About the Project
Discarded plastic waste in the peri-urban environment is a serious challenge for sustainable waste management and for the delivery of environmental and public health. In many cities in sub-Saharan Africa, plastic wastes block urban drainage systems, and during rain events this often leads to localised flooding, with an increased risk of exposure to raw sewage in standing water. Importantly, urban plastic litter can act as a transient receptacle for rainwater and thus provide a larval habitat for mosquitoes. Although the role of plastic pollution on mosquito ecology is poorly understood, this increased abundance of mosquito habitat in the peri-urban environment can lead to increased vector density and the incidence of vector-borne diseases such as malaria, Zika, dengue and lymphatic filariasis. Urban wastes can also be an attractant for flies, e.g. filth flies such as the house fly (Musca domestica), which can transfer enteric diseases such as dysentery, diarrhoea, typhoid and cholera, particularly if the waste has been in contact with a source of faecal contamination (e.g. following flooding or via scavenging by domestic or wild animals). Consequently, urban litter may also play an important role in the emergence of novel zoonotic diseases or genes for anti-microbial resistance. Therefore, quantifying whether plastic waste in the peri-urban environment is providing breeding sites for disease vectors, is important for addressing the Sustainability Development Goals (e.g. SDG3), and critical for incentivising policy-makers to provide resources to local communities for the removal of urban litter as part of a sustainable strategy to reduce disease burden and the risk of emerging infectious diseases.
Key research questions:
Understanding the multidisciplinary interactions between sustainable disease management & sustainable waste management will be directly addressed through this studentship by focussing on the following questions:
1. Do different types of plastic litter preferentially attract mosquito oviposition, and can plastic litter facilitate disease transfer via flies?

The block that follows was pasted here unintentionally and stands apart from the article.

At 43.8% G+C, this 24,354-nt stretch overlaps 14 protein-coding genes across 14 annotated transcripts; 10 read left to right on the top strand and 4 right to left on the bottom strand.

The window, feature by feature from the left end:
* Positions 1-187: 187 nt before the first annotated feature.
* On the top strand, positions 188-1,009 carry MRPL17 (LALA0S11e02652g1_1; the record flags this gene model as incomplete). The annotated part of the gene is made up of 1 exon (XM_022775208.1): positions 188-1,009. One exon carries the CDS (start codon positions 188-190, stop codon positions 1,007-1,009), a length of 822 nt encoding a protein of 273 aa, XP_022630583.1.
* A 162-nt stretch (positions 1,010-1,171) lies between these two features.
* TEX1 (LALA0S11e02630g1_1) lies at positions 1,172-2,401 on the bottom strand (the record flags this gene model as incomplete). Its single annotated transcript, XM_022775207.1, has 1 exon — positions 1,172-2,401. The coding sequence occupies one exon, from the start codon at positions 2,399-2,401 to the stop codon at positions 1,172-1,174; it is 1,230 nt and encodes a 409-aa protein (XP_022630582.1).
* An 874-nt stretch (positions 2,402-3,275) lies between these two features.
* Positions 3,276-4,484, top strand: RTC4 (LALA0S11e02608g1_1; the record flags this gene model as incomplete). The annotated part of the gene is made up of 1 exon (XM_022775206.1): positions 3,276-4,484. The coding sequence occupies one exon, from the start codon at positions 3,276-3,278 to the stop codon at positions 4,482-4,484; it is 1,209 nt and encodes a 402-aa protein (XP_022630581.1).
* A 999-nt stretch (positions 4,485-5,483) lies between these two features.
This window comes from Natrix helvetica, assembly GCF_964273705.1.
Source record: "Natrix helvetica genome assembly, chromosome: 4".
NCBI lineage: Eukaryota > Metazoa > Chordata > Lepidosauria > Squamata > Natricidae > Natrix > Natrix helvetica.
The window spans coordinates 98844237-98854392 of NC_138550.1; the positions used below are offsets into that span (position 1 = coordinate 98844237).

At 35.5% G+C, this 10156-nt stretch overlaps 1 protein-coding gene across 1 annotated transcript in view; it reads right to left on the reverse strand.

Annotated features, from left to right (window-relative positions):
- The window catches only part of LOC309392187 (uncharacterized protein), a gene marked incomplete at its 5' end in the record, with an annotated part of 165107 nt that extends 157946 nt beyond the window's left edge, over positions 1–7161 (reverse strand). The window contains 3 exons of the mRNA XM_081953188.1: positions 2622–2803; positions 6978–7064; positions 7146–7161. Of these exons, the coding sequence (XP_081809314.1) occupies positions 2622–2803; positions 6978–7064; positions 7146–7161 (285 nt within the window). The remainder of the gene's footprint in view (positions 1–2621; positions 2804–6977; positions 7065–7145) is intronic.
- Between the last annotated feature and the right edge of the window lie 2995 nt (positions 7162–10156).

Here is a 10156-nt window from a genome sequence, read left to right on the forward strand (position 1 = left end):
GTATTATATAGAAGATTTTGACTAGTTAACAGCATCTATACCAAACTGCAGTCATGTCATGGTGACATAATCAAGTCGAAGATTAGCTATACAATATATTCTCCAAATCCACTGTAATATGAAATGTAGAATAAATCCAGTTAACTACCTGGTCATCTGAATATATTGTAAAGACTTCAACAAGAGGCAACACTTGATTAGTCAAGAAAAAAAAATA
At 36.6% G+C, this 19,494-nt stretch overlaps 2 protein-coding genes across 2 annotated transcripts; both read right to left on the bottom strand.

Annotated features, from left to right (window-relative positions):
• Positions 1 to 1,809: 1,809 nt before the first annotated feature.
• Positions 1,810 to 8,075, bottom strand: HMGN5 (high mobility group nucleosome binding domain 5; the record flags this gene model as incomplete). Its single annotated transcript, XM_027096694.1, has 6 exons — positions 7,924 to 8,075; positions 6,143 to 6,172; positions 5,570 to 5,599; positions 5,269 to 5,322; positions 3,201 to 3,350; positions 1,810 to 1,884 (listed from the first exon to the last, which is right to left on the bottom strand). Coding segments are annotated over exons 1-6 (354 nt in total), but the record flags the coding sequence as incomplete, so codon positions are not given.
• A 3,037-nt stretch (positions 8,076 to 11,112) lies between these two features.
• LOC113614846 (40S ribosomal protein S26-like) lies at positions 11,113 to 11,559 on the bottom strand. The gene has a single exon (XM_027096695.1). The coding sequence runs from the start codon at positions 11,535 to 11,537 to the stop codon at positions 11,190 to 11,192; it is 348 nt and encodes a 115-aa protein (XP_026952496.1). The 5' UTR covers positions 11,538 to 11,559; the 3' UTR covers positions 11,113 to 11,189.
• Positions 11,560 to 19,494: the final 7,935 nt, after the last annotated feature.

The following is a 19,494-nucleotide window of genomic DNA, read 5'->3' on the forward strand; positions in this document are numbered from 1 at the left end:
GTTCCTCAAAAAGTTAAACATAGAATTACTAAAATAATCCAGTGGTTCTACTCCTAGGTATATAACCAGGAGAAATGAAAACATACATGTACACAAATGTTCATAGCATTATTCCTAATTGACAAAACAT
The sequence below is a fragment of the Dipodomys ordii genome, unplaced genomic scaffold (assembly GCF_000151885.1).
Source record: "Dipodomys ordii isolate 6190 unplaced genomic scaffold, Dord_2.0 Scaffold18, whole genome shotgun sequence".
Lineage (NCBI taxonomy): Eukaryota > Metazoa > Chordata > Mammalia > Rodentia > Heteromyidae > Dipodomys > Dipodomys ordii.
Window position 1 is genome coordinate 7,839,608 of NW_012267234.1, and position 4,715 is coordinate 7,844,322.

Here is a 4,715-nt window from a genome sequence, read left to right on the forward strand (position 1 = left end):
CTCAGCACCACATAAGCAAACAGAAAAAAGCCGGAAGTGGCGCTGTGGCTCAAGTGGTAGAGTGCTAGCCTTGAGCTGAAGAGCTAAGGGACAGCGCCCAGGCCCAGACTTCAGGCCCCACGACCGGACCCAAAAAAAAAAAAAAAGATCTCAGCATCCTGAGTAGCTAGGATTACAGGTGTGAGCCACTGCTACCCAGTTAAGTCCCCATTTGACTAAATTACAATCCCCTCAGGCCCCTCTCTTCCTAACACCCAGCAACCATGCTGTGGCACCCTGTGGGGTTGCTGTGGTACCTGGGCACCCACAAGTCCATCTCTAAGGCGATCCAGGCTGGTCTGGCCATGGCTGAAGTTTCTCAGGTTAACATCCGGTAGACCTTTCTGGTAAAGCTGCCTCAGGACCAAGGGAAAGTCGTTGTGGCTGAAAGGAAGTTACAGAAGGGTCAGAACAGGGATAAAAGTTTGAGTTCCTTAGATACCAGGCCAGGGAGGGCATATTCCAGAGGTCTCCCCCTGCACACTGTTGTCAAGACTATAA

2. Can a reduction in urban litter reduce pathogen and vector abundance (and disease burden)?
3. How do people interact with plastic litter and do they view it as a source of disease either through mosquitos or enteric diseases?
4. What are the socio-political obstacles for incentivising governments to remove peri-urban litter and increase sustainable waste disposal?
This interdisciplinary project links environmental microbiology, waste management and disease ecology with sustainable development, public health and medical anthropology. The project will adopt methods and theories from both the natural & social sciences and will employ both qualitative & participatory approaches with a significant level of engagement with local communities. Field work will be carried out in Malawi and will focus on the peri-urban landscape of Blantyre. During two field seasons in Africa (each trip lasting between 4-5 months) the student will use a combined field and lab approach to (i) quantify the extent to which standing water associated with plastic waste supports populations of mosquitoes (identified by both molecular approaches and identification of larval stage); (ii) conduct a series of controlled laboratory ‘choice experiments’ to determine if mosquitoes preferentially oviposit in different types (e.g. polyethylene, polyethylene terephthalate, polystyrene), colours or sizes of typical plastic wastes in the urban environment, together with an assessment of the associated larval survival; and (iii) determine the potential for flies to spread disease from different categories of plastic litter.
The formal start date for the successful applicant is 1st October 2021
Candidates should ideally have a First-Class Honours degree and Master’s degree in a relevant subject. Applicants with a minimum of a 2:1 Honours degree may be considered provided they also have a postgraduate level degree.
Although the formal deadline for applications is Friday 8th January 2021 at 5pm, serious applicants must get in touch well in advance of this to discuss their application: please email a CV and covering letter with the contact details (including email addresses) of two referees to Prof Richard Quilliam (firstname.lastname@example.org). Your covering letter should clearly set out your suitability and motivation for this PhD with reference to your past experience and achievements. Appropriate applicants will be invited by Prof. Quilliam to make a full application to both to the IAPETUS2 website and to the University of Stirling. Initial shortlisting will take place immediately after the 8th January deadline. Those candidates who are successful in shortlisting will be required to attend an online IAPETUS interview on Tuesday 16th February 2021.
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